Tear gas, then handcuffs: I am an Inquirer journalist who was arrested for doing my job
Without signs, barricades, or prior directions, there was no way for me to know I was in the wrong spot, but I quickly turned around. Less than a minute later, two officers walked toward me. They put my hands behind my back, took the helmet I was wearing off of my head, took my backpack away.
I kept thinking how jarringly, beautifully blue the sky was — an odd setting for a day where anguish, fear, and rage spilled onto Philadelphia’s streets over the death of George Floyd, a Minneapolis man killed at the hands of police.
As anger again erupted into chaos in the city Monday, I volunteered to cover the protesters and the police, and did so for hours, moving with thousands from Eighth and Race to 22nd and Benjamin Franklin Parkway. The crowd was vocal, angry, but I saw no violence, though city officials said some protesters threw rocks at officers and others rocked a state trooper’s vehicle.
Growing larger, the throng neared the Vine Street Expressway, still chanting. At about 5 p.m., police fired tear gas into the crowd adjacent to where I was standing — one of several releases in the general area. I was far enough away that I didn’t hear or see exactly what triggered the gas, but I did absorb some of the irritant. My eyes stung badly, but I was able to keep reporting.
I stayed on the scene until the crowd dispersed shortly after 6 p.m., when a citywide curfew went into effect, then began the long walk back to my car, parked near The Inquirer’s offices at 801 Market St. I passed dozens of police officers as I walked; one stopped me and asked where I was going. He asked me to keep my press pass prominently displayed, and I clipped my badge to my T-shirt, making sure my name and photo were easily visible.
A few hundred yards from City Hall, I noticed that buses were lined up, presumably to haul away people who had been arrested. I kept walking, intending to round the perimeter of the building to continue heading east on Market. I snapped a photo of the buses, and an officer whirled around, told me I couldn’t be there.
Without signs, barricades, or prior directions, there was no way for me to know I was in the wrong spot, but I quickly turned around, intending to head around City Hall in the other direction. Less than a minute later, two other officers walked toward me. They put my hands behind my back, took the helmet I was wearing off of my head, took my backpack away.
As calmly as I could manage, I told them I was a reporter, nodding at my press pass. Journalists are considered essential employees, permitted to be out past curfew if they’re working, and I reminded the officers of that. They fitted plastic handcuffs that felt like oversized zip ties to my wrists anyway.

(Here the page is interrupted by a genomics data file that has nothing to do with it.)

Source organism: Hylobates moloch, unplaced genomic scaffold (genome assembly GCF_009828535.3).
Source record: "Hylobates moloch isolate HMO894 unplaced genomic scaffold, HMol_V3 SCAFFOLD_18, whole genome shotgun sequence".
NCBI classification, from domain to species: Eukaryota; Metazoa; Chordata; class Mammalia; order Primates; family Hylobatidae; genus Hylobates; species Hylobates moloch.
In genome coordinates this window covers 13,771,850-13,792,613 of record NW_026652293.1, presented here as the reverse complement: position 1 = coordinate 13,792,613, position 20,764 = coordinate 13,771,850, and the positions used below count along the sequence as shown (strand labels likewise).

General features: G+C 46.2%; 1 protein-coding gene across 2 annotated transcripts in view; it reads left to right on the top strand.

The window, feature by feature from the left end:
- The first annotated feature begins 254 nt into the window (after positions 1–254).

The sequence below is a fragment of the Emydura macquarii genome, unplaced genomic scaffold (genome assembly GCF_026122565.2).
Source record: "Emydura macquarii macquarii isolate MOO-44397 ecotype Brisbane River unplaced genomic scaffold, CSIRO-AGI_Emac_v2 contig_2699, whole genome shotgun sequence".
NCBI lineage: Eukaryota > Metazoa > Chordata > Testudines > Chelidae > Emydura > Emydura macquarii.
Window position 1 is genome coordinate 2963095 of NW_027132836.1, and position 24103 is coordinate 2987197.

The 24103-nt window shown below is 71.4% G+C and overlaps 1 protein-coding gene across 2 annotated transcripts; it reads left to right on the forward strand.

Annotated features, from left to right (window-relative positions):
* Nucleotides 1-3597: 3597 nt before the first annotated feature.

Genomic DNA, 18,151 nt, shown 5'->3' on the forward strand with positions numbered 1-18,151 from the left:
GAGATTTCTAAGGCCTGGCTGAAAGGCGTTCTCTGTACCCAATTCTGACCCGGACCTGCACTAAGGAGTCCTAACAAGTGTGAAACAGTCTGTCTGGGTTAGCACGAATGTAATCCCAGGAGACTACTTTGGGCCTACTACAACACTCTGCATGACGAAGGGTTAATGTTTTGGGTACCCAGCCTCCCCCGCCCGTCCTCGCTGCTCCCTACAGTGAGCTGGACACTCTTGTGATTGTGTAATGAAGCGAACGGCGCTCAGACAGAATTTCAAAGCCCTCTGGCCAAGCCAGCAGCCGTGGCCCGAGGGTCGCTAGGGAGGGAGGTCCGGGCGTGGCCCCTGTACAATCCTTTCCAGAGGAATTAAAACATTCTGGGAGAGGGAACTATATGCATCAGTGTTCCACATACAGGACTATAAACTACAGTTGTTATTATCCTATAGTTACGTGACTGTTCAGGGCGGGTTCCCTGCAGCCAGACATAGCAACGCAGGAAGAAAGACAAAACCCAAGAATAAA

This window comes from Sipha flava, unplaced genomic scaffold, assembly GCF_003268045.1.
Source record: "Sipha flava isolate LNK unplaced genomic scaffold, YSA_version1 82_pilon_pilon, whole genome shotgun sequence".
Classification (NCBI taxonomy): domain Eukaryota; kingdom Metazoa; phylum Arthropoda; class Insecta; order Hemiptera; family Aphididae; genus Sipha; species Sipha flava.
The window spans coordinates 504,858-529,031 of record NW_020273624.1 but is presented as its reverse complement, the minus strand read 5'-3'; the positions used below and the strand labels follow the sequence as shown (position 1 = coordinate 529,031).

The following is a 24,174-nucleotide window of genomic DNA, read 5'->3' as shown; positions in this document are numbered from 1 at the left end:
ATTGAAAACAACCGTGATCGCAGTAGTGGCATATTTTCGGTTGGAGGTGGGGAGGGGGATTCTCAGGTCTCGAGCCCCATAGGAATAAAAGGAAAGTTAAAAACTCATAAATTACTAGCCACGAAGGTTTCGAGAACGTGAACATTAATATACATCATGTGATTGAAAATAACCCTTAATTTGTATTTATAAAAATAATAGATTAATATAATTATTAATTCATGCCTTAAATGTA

The officers led me by both arms to a waiting bus. I was the first inside; more than 20 women joined me eventually; one crying as she was led in. Multiple people, including a journalist from the Wilmington News-Journal, said they were also walking or riding home when they were detained. Some shouted “Black Lives Matter!” as they boarded.
The bus ride to the 22nd District Headquarters at 17th and Montgomery was hot and uncomfortable. My hands and shoulders ached behind my back, and I knew my family — including two young sons — would worry that my steady stream of text messages and tweets had stopped abruptly. It was a profoundly strange moment for me, a rule follower, a person who never once earned so much as a detention at school.
The sheriff’s officers who transported us were friendly at first. Then, as some of my fellow passengers began confronting them with chants about racial justice, but also with curses and insults, the chatter stopped. The lack of functioning air-conditioning began to get to some people; one woman began suffering an asthma attack.
Passengers began banging on the grill separating us from the officers, demanding an inhaler, a medic, help for our fellow detainee. The woman vomited. It took several minutes for officials to get her off of the bus and to paramedics. Later, another passenger said she had to use the bathroom urgently; no one came to her aid, and she urinated on the bus. Still, my fellow detainees agreed: they would be back protesting Tuesday.
Officers told us we would all be issued citations but would be free by the end of the night. I was shaky, but I knew that as a white woman, I would probably be fine, and I knew that for many others around the country, that wasn’t always the case.
Eventually, I managed to wriggle one hand into a position where I could use my smartwatch to text my husband and my editor. I was arrested, I told them, but I was OK. Eventually, a lawyer for The Inquirer made contact with city officials, and soon after, an officer walked onto our bus and led me out, along with the other journalist.
Officials told us they had made a mistake detaining us journalists. We were never read our rights or charged, but we were free to go, and given our belongings back more than two hours after they were taken away.
I was shell-shocked. I still am. I am a born and bred Philadelphian, an Inquirer journalist for the past two decades. I’ve covered shootings and protests, fires and funerals, calamities of all kinds, but I’ve never experienced anything quite like what I saw Monday. I’m still not sure how to explain it to my children.